Sunspots linked to global warming: 18th-century climate records cast doubt on 'greenhouse effect'

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The Independent Online
SUNSPOTS, rather than 'greenhouse' gases from the burning of fossil fuels, may be responsible for the rise in global temperatures over the past 200 years, it was claimed yesterday.

Astronomers at Armagh Observatory in Northern Ireland have studied meteorological records going back to 1795, which point to a strong link between air temperatures on Earth and solar activity. Dr John Butler, who presented the results at the European and National Astronomy Meeting in Edinburgh, said: 'It looks as though carbon dioxide (the principal greenhouse gas) has not been the most dominant factor in global warming for the past 200 years.'

The new results are bound to fuel political controversy. The right- wing think-tank, the Institute of Economic Affairs, recently published a pamphlet questioning scientific predictions about a link between rising concentrations of greenhouse gases in the atmosphere and increases in global temperatures. The institute has an explicit economic agenda, urging that government should take no action to tackle climate change and in particular arguing against the introduction of carbon taxes to decrease the consumption of fossil fuels.

Dr Butler, however, said: 'Carbon dioxide may well become dominant in future.' His results reinforce claims made by two Danish meteorologists a couple of years ago who found a correlation between the length of the sunspot cycle and temperatures on Earth.

The Armagh observations contain one local irony. According to Dr Butler, they show that 'global warming has taken 10 years longer to reach Northern Ireland than Central Europe'. He puts this down to the proximity of the Atlantic Ocean and the well-known effect that the oceans take longer to heat up than the land or the air.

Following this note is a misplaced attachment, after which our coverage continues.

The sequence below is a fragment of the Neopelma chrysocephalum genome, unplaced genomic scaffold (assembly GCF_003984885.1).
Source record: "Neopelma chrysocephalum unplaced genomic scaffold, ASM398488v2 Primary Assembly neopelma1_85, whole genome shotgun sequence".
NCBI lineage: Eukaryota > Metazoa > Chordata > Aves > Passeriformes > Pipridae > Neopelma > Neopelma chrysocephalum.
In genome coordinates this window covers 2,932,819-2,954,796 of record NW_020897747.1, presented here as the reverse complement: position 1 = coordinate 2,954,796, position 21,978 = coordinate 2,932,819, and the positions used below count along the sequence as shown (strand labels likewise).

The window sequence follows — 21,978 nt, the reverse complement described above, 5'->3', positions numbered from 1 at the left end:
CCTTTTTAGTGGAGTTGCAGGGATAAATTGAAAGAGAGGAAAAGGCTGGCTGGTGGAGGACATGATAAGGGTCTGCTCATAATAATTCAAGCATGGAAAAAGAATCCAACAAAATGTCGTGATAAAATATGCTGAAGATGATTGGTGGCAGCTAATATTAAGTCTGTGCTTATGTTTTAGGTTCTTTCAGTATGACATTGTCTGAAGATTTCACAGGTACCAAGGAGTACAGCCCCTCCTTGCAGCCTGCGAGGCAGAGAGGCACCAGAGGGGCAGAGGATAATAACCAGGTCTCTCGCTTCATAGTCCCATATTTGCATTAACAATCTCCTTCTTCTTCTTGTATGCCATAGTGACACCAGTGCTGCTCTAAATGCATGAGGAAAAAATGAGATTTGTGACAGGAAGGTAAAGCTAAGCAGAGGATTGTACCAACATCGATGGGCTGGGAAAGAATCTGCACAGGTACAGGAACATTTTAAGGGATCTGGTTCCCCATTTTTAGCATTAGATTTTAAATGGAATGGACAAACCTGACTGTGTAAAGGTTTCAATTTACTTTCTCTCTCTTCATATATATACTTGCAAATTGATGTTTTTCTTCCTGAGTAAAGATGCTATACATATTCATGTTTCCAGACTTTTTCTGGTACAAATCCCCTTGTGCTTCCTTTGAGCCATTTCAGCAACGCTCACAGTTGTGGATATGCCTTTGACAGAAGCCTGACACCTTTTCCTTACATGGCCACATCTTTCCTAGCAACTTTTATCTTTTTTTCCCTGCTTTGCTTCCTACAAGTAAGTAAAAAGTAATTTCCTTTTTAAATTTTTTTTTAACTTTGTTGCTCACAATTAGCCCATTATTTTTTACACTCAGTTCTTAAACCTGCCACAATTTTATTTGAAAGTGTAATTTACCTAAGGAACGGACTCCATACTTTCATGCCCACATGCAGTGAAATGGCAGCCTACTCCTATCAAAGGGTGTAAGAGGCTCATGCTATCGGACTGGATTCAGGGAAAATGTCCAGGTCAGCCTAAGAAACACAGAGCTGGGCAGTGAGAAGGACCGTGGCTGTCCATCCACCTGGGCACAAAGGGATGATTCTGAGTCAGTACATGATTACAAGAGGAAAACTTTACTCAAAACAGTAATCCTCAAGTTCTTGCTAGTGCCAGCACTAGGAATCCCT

Sunspots are dark patches of gas that are slightly cooler than their surroundings on the surface of the Sun. They can be as small as 600 miles across or larger than 25,000 miles (about three times the diameter of the Earth). It is not the number of sunspots that affects the Earth's climate, according to Dr Butler, but the length of the sunspot cycle. This averages about 11 years, but periods when the cycle becomes shorter correspond to greater solar activity and greater energy output from the Sun.

Dr Butler pointed out that during the past 20 years, the solar cycle has been abnormally short (about 9.6 years) and the Earth's weather abnormally warm. On the other hand, a period in the late 17th century known as 'The Little Ice Age' when the Thames froze in winter, corresponded with an abnormally long solar cycle, when sunspots virtually ceased for about 60 years.

The Armagh observations are not quite the world's longest continuous series of temperature measurements. Kew has records going back to the 1770s. However, Kew's ancient records are not comparable with more recent ones becuase of the growth of London. Cities generate their own micro-climate, which is usually a degree or so warmer than the surrounding countryside. Since the population of Armagh has not mushroomed in the same way as London's during the period of the observations, there is a greater consistency in the Irish records.

According to Dr Butler, the measurements had been entered in old foolscap books '30 to 40 pages each, piled on shelves and in cupboards and things. It was only when we started cataloguing them three or four years ago that we realised what we had'.

Dr Butler wants to subject the data to computer analysis to discover, for example, whether the rise in average annual temperature reflects disproportionately warmer winters or whether summers and winters have got warmer together.